Although some Chinese comedian films such as Lost in Thainland and Master of Breakup were shot overseas, they still failed to win the foreign audience. On the one hand, foreign audience find it hard to understand those Chinese-style jokes in these films; on the other hand, the English subtitle was generally unsatisfactory. Thu, foreign audience who have zero knowledge of Chinese culture and don’t enjoy reading subtitles might find it pretty hard to understand the jokes and moving moments in these Chinese films.
Weakness Two: Poor quality
Although the Chinese film industry developed rapidly in recent years owing to the improving support of capital and technology, it still lags far behind the Hollywood. For example, while the Chinese popular animation film Monster Hunt is quite successful among Chinese films, it’s still, comparatively speaking, green and out-of-date for foreign audience who grow up with Hollywood films.
Weakness Three: Lack of distribution channels
Among the limited number of Chinese companies who are working on film distribution overseas, most of them are of small-scale. At the same time, foreign companies prefer to show films containing Chinese elements such as Kungfu. According to Ms. Jiang, China Lion Film had already set up its North American, Australian and British branch, but no branch was set in other Asian countries.
Weakness Four: Lack of effective marketing strategies
While Hollywood film distributors often cater to the Chinese box office and adopt marketing strategies that appeal to Chinese audience, distributors of Chinese films seldom invite household stars to help promote films or include foreign elements.
Weakness Five: Inaccurate judgment over overseas market
While most Chinese films that went abroad in these two years are comedies, action and romantic films, foreign audience might not necessarily find these types of films attractive.
When we look back at the Top 10 film in the North American box office, we find that science fiction films, animated films and action films are the three most popular genres, especially science fiction films.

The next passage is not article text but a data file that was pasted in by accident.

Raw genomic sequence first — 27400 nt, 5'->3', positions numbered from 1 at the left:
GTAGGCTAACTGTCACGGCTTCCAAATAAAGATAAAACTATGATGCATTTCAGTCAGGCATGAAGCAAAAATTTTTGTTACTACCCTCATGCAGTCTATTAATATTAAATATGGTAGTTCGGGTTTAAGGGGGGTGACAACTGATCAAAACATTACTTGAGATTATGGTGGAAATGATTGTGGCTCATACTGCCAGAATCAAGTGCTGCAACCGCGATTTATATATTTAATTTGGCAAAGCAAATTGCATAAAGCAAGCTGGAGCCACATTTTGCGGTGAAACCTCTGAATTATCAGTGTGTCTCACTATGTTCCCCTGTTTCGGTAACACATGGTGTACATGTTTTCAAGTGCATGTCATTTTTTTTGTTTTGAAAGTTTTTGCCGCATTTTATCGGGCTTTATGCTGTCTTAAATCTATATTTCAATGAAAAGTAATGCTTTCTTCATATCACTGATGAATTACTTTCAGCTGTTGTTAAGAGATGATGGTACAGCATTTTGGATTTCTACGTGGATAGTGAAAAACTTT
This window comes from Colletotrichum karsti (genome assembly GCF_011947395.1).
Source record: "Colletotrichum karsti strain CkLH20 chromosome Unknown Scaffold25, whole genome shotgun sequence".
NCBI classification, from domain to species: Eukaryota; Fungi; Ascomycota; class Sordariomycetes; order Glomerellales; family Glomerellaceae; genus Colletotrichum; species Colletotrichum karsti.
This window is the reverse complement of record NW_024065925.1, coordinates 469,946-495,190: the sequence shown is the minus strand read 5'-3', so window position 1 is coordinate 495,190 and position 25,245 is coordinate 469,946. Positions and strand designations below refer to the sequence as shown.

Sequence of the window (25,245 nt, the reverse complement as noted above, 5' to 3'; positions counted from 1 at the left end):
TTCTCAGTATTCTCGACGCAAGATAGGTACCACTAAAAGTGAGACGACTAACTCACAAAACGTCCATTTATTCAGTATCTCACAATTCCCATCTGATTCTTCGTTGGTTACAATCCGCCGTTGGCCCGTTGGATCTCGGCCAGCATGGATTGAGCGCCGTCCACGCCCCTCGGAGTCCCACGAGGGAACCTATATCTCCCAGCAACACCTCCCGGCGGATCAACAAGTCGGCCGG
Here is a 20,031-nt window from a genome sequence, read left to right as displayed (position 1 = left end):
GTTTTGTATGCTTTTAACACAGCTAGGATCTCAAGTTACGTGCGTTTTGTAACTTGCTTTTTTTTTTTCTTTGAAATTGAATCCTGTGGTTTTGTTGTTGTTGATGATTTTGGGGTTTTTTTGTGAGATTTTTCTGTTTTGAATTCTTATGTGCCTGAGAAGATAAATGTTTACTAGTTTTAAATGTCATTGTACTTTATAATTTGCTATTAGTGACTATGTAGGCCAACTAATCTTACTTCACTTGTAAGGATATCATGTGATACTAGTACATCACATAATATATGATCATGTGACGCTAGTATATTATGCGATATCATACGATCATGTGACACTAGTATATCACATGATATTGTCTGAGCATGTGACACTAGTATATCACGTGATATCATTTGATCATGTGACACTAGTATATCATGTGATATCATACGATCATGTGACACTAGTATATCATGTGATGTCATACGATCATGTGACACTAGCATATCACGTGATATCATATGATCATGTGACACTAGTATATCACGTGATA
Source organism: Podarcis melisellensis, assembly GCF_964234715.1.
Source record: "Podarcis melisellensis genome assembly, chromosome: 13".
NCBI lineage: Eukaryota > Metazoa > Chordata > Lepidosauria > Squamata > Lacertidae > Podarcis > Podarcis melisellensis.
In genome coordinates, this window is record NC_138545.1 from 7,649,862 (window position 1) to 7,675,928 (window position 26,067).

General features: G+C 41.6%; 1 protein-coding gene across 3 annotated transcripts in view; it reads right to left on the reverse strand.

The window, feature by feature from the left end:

“Generally, comedies are not well-received overseas,” film commentator Tan Fei suggested, “some films are not meant for overseas box office at the very beginning, so no wonder most Chinese films end up showing only in a limited number of theatres overseas and achieve a poor performance in the overseas box office.”
The struggling situation
For Ms. Jiang, however, the most important problem here is the lack of money:
“Since the audience is quite limited in the overseas box office, and it isn’t likely to make much profit out there, many producers are simply unwilling to spare any effort in this sector. While the Chinese government has always been advocating smart power, China Image, our company has been losing a huge sum of money only to nurture the market.”
In addition, Ms. Jiang revealed that among the audience of Chinese films in the North American box office, foreign audience accounted for only around 15% on average, and a little higher in areas with a Confucius Institute.
While the Chinese government didn’t do anything but mere words, Chinese enterprises didn’t spend much time and effort either. So it ended up that Chinese films did go abroad, but not to the general public overseas, but instead to China Towns. Chinese films not only failed to serve the role to introduce Chinese culture overseas, but instead meant nothing but a way for overseas Chinese to entertain themselves.
As we can see from the above picture, 80% of films that showed in the North American box office are distributed by China Lion Film. “Now many people know that a Chinese film will show in the theatre every other month or so, said Ms. Jiang.
However, not all good Chinese films have the opportunity to show in overseas theatres. For example, films such as Forever Young, Devil and Angel and Running Man all went abroad, while Chinese films of high quality, such as The Dead End, didn’t have that kind of opportunity at all.
“We choose films based on our understanding of overseas audience’ preferences. Speaking of The Devil and Angel, we didn’t watch the film when purchasing the overseas distribution right, but we did decide how many overseas theatres we should get involved based on the film’s box office performance back in China.”
Ms. Jiang admitted that they didn’t spend much money developing an effective marketing strategy, since they are well aware that the market is so tiny and unworthy of too much cost out there. “We’ve already set up branches in North America, Australia, UK, and employed market specialists in some of the major cities. Of course, we would develop a rough marketing plan and provide related promotional materials for these specialists.”
Although they are aware of the importance of an effective marketing strategy to a film, they also know quite clearly that the more money they spend, the more they lost. “Chinese films are after all not something popular overseas, so our focus right now is mainly overseas Chinese, and encourage more foreign audience via these people.”
[The article is published and edited with authorization from the author @Yulezibenlun, please note source and hyperlink when reproduce.]
Translated by Levin Feng (Senior Translator at PAGE TO PAGE), working for TMTpost.